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Volume 22, Number 5—May 2016

Clinical, Virologic, and Epidemiologic Characteristics of Dengue Outbreak, Dar es Salaam, Tanzania, 2014

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Francesco Vairo1Comments to Author , Leonard E.G. Mboera1, Pasquale De Nardo, Ndekya M. Oriyo, Silvia Meschi, Susan F. Rumisha, Francesca Colavita, Athanas Mhina, Fabrizio Carletti, Elibariki Mwakapeje, Maria Rosaria Capobianchi, Concetta Castilletti, Antonino Di Caro, Emanuele Nicastri, Mwelecele N. Malecela2, and Giuseppe Ippolito2
Author affiliations: National Institute for Infectious Diseases L. Spallanzani, Rome, Italy (F. Vairo, P. De Nardo, S. Meschi, F. Colavita, F. Carletti, M.R. Capobianchi, C. Castilletti, A. Di Caro, E. Nicastri, G. Ippolito); National Institute for Medical Research, Dar es Salaam, Tanzania (L.E.G. Mboera, N.M. Oriyo, S.F. Rumisha, A. Mhina, M.N. Malecela); Ministry of Health and Social Welfare, Dar es Salaam (E. Mwakapeje)

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We investigated a dengue outbreak in Dar es Salaam, Tanzania, in 2014, that was caused by dengue virus (DENV) serotype 2. DENV infection was present in 101 (20.9%) of 483 patients. Patient age and location of residence were associated with infection. Seven (4.0%) of 176 patients were co-infected with malaria and DENV.

Data are scarce on seroprevalence of dengue virus (DENV) in Tanzania. Cross-sectional studies conducted during 2007–2014 indicated that DENV seroprevalence ranged from <2% to >50%, depending on geographic area and epidemiologic characteristics of patients (16). Aedes aegypti mosquitoes, the main vector of DENV, are present throughout Tanzania (7), and the clinical course of DENV infection is greatly affected by previous exposure to different DENV serotypes (8). Investigation of DENV outbreaks might serve to define circulation of different serotypes and the best strategy to manage future outbreaks.

In 2014, a large dengue outbreak occurred in Dar es Salaam, Tanzania (8). We report the main findings of a study conducted there during the outbreak.

The Study

Ethical approval for the study was obtained from the National Health Research Ethics Sub-Committee of Tanzania (protocol no. NIMR/HQ/R.8a/Vol. IX/I733). Informed consent was obtained from all participants.

Figure 1

Thumbnail of Geographic and clinical details of dengue outbreak, Dar es Salaam, Tanzania, 2014. A) Location of 3 districts investigated. *Districts with no health facility available during the study. Outpatient departments were not open on weekends. Inset indicates location of Dar el Salaam in Tanzania (black). B) No. cases of dengue virus (DENV) infection and malaria and rapid diagnostic test (RDT) results during the outbreak.

Figure 1. Geographic and clinical details of dengue outbreak, Dar es Salaam, Tanzania, 2014. A) Location of 3 districts investigated. *Districts with no health facility available during the study. Outpatient departments were not...

The study involved the 3 districts of Dar es Salaam (Kinondoni, Ilala, and Temeke (Figure 1, panel A). All consecutive patients with fever (temperature >37.5°C) for <7 days who came to the outpatient department of 1 of 7 selected health facilities were tested for malaria by using a malaria rapid diagnostic test (mRDT) (SD Bioline Malaria Ag. Pf/Pan Test, Bioline, Gewerbestrasse, Switzerland) and for dengue by using a DENV rapid diagnostic test (dRDT) (SD Bioline Dengue Duo; Standard Diagnostics, Inc., Gyeonggi-do, South Korea).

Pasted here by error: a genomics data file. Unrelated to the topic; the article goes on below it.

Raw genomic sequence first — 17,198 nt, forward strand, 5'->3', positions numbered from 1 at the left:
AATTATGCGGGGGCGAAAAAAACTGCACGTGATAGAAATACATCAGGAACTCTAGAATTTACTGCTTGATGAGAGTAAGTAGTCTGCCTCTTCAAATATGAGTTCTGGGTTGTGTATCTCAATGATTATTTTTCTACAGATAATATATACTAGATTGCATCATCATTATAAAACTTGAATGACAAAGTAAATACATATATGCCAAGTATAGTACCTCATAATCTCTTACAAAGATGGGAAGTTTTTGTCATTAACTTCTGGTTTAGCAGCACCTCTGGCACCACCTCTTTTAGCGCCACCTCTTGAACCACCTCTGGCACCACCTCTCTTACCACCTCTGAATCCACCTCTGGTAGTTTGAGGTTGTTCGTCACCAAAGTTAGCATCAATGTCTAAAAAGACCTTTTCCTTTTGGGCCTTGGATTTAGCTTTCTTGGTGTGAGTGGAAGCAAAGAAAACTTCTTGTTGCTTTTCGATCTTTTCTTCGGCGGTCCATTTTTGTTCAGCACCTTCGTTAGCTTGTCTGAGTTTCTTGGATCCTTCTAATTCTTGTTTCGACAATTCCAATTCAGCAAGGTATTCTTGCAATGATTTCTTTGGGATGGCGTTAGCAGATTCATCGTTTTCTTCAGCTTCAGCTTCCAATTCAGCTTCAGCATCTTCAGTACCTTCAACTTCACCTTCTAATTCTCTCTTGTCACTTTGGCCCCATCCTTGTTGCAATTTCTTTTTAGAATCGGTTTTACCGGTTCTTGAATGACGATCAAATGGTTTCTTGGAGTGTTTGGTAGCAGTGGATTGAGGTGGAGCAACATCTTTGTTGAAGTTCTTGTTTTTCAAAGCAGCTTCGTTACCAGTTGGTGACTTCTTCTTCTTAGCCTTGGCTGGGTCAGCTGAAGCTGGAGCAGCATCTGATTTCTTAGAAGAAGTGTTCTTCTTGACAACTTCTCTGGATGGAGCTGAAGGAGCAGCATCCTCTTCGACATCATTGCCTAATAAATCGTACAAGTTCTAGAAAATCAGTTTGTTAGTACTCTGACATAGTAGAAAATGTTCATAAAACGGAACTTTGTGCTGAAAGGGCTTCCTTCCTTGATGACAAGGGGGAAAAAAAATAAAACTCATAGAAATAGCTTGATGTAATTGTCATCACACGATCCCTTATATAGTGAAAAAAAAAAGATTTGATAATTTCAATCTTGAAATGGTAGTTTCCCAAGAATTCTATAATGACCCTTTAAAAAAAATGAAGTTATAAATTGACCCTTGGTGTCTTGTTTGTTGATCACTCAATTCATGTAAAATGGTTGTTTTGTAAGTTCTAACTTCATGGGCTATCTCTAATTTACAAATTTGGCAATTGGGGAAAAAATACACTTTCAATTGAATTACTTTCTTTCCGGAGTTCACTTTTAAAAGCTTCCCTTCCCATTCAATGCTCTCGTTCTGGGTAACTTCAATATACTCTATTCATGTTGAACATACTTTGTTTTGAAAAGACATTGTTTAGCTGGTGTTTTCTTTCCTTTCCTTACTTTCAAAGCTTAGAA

DENV infection was defined as a positive result for DENV nonstructural protein 1 (NS1) or IgM against DENV alone detected by dRDT. Past DENV infection was defined as IgG against DENV detected by dRDT. Malaria infection was defined as a positive result by mRDT. Warning signs and severe dengue were defined according to guidelines of the World Health Organization (9). A structured interview was used to collect demographic, environmental, and clinical data. Molecular analyses were conducted at the National Institute for Infectious Diseases L. Spallanzani (Rome, Italy).

Figure 2

Thumbnail of Phylogenetic analysis of complete envelope gene sequences (1,485 nt, position 937–2421 of strain KP012546) of 48 dengue virus serotype 2 (DENV2) strains representing 6 genotypes, Dar es Salaam, Tanzania, 2014. Bootstrap values (&gt;90%) are shown at key nodes. DENV1 West Pacific was used as an outgroup. Solid circle indicates strain isolated in this study. Scale bar indicates nucleotide substitutions per site.

Figure 2. Phylogenetic analysis of complete envelope gene sequences (1,485 nt, position 937–2421 of strain KP012546) of 48 dengue virus serotype 2 (DENV2) strains representing 6 genotypes, Dar es Salaam, Tanzania, 2014. Bootstrap...

Virus RNA was extracted and 2 real-time reverse transcription PCRs (RT-PCRs), one specific for DENV serotypes 1, 2, and 3 and one for DENV serotype 4, were performed on dRDT-positive serum samples as described (10,11). For identification of DENV serotypes, a fragment spanning the E–NS1 gene junction was amplified as described (12). A complete envelope (E) gene sequence was obtained by using a One-Step RT-PCR Kit (QIAGEN, Hilden, Germany) and primers (primer sequences available on request). Sanger sequencing and phylogenetic analysis based on the nucleotide sequence of the E–NS1 region and a complete E gene sequence (Figure 2) were performed. A multiple logistic regression model with a backward procedure was used to determine a cutoff level of p = 0.10.

A total of 483 of 491 patients who came to health facilities and matched inclusion criteria were enrolled in the study. Among enrolled patients, 101 (20.9%) were positive for DENV infection, and 9 (1.9%) were positive for past DENV infection. Incidence of DENV infections peaked during mid-June and decreased toward the end of the month (Figure 1, panel B).

Univariate analysis showed that current DENV infection was associated with patient age (p<0.001), location of residence (p = 0.007), and employment status (p<0.001) (Table). Multivariate analysis showed that only age and location of residence were independently associated with current DENV infection. The risk for infection for patients >15 years of age was twice that for patients <15 years of age (odds ratio 2.54, 95% CI 1.10–5.87; p = 0.029). Patients who lived in Kinondoni were twice as likely to have a DENV infection than patients who lived in Temeke (odds ratio 2.83, 95% CI 1.44–5.56; p = 0.002).